PJM, ISO-NE: Gas pipeline opposition could put power reliability at risk
- Officials from PJM Interconnection and ISO New England say opposition to new gas pipeline capacity is putting their availability to procure fuel at risk, especially in the colder months when heating demand spikes. But looking ahead to the winter, both grid operators say they will meet demand, SNL reports.
- PJM gave a winter forecast last week at the Federal Energy Regulatory Commission, predicting peak load of more than 135,000 MW, though it has almost 184,000 MW of capacity installed.
- New England officials said the biggest threat to the grid would be an extended cold snap, citing a possible dearth of natural gas capacity to meet unexpected demand.
Local opposition to natural gas pipelines has steadily increased, seen in the protests over Duke Energy's proposed Atlantic Coast Pipeline Project. In Massachusetts' case, the opposition made its way up to the the court, which prohibited utilities from charging customers to recoup costs for pipeline construction. And Connecticut's environmental agency just canceled its request for proposals for new gas projects in a bid to boost carbon-free energy resources.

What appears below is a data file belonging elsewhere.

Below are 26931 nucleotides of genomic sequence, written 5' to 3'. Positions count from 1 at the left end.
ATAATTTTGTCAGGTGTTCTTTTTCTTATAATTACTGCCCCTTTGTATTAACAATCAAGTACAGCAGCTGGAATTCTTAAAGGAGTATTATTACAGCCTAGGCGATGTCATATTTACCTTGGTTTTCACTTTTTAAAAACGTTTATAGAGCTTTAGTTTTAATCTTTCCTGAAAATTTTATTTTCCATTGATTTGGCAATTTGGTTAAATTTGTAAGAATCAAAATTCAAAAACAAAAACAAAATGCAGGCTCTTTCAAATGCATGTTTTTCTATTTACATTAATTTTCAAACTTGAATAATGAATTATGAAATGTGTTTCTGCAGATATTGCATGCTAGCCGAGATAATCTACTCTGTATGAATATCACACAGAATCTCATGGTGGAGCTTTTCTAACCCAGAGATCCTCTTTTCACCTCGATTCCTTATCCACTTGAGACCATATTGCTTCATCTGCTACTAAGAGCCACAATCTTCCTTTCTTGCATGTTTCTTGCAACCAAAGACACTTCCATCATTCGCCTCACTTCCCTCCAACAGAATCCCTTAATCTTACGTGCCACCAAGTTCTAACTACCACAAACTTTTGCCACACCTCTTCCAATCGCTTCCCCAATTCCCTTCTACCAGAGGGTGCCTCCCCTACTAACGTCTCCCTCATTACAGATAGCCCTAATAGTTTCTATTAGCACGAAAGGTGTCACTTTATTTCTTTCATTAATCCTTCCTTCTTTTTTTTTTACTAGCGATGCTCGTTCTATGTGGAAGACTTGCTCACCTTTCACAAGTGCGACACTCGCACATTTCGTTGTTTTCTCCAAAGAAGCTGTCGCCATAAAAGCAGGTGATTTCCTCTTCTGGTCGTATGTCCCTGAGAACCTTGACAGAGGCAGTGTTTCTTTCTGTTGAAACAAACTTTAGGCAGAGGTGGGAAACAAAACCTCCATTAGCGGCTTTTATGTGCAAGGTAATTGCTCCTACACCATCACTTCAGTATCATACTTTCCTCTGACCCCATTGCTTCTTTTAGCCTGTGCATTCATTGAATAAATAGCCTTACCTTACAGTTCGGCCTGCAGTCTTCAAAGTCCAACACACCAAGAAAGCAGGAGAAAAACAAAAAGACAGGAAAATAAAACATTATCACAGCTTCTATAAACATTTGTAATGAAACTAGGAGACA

Now some power sector officials say such opposition will hurt reliability in a region already struggling to build enough pipeline capacity to meet demand. PJM and New England expect to meet demand this winter, but their forecasts to federal regulators each focused on the need for new pipeline capacity—as well as the difficulty in getting it built.
New England ISO Vice President of Operations Peter Brandien told FERC in testimony that In the event of a cold snap the grid has adequate generating capacity, "but our ability to meet electric energy needs is at risk if the natural gas infrastructure serving the region is unable to supply fuel to gas-fired generators."
PJM said the "vast majority" of pipelines in its territory are prepared for winter, with the exception of the Texas Eastern line. The TE Penn Jersey line, running from Pittsburgh to New Jersey, ruptured in April and is currently running at about 50% of capacity. A return to full service is expected in November.
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